Hunting and stalking is the scientific aspect of sales.
Engaging is art.

Let’s start with science.

Most sales reps come to a company with a CRM loaded with previous and former customer information. That is a lot of data starting with company demographic information, moving through to personas, titles, and roles.

Being able to pull that data and run any analysis requires at least a modicum of understanding of statistics.

Running those statistics, at scale, requires some level of computer competence from writing scripts in Excel to queries in a SQL server all the way to programming if the rep is so inclined. However, in most cases, companies find it more useful to outsource that for their reps!

In short, this is the field of data science, the combination of statistical understanding, the ability to apply those statistics with computer programming skills, and domain expertise to interpret those results.

Taken together, a decent enough sales rep can crunch the data from their CRM and identify the prospects that deliver high cash results quickly.

Yes, I know all I described above also falls in the domain of marketing and sales ops. However, every decent sales rep I’ve worked with doesn’t put their paycheck in someone else’s hands. They check, double-check, and triple-check that the leads they are following up on are those that are going to pay something, eventually.

In smaller organizations, sales reps may need to do more data science to find the best leads. When your XDRs are not hitting targets, this should be the first area you look at; are they reaching out to the best people.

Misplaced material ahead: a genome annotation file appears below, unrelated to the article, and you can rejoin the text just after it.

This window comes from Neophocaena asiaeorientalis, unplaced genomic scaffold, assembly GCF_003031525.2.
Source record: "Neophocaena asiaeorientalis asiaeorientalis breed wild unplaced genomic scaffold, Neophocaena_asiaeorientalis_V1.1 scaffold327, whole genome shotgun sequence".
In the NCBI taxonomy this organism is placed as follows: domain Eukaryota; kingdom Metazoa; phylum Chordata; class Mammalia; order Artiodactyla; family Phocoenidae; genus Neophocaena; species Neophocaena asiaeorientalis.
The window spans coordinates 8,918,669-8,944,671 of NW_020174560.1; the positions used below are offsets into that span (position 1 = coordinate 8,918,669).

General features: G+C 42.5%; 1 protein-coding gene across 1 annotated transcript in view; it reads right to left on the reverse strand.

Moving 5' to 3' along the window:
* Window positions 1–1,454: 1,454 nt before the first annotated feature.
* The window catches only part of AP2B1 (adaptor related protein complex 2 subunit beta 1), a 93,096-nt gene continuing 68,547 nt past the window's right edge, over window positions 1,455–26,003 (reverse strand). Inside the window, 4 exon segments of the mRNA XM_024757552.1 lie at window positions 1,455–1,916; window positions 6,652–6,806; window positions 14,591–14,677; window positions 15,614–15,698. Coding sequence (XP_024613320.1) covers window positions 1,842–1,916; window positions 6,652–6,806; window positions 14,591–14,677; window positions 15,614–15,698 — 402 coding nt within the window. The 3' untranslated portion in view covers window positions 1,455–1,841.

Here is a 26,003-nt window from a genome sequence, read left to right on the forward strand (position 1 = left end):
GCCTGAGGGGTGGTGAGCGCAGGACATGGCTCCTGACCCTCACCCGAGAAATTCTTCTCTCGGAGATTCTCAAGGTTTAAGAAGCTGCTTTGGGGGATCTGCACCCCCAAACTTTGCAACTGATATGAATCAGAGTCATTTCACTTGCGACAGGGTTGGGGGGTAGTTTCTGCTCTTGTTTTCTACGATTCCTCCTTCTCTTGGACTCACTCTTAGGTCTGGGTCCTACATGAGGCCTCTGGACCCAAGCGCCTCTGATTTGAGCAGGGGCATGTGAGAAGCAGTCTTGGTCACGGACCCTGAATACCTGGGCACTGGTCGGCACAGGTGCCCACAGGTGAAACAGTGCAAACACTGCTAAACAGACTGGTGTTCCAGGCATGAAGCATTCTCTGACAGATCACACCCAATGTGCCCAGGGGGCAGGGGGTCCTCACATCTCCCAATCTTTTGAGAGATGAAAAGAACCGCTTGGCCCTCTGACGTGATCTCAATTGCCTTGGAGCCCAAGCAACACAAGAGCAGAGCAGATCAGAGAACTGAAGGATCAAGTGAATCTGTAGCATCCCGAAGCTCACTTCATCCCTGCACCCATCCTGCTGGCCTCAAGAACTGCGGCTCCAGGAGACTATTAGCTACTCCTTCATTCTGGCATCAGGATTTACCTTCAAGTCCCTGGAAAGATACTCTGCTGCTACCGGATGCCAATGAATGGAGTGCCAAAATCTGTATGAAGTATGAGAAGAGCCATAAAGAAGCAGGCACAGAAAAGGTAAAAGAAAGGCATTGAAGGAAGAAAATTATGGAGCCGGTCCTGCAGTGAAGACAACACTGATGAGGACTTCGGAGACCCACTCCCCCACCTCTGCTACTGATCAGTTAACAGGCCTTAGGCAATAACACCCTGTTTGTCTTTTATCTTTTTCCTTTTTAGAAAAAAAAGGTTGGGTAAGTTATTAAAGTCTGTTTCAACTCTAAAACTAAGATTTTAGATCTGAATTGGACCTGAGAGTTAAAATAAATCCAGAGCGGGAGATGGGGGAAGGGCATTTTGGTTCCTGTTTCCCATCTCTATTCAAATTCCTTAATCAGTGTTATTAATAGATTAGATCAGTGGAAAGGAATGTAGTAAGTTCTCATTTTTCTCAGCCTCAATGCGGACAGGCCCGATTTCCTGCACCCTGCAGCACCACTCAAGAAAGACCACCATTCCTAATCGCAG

While in larger organizations, it may just be a glance over the lead and have their gut affirm, they are indeed of high quality.

However, in both cases, the sales rep needs to be familiar with the methodology of figuring out which is a good lead using all the scientific tools at their disposal.

On that note of tools, being a sales rep requires a reasonable amount of computer literacy.

Sure reps that are not that computer literate can operate, however, reps that know basic programming will eventually run circles around those that aren’t either by being able to find shortcuts to work faster in their tech stack, or figuring out the software so they can use it more efficiently than their peers.

Think of it, even with a relatively straightforward tool like SalesIntel, a rep without a lot of technology savviness won’t easily grasp the nuances of using intent data, likely won’t A/B test their searches identifying the best search criteria for their prospecting. Compare that to those that can, and you will see a marked difference in prospecting prowess.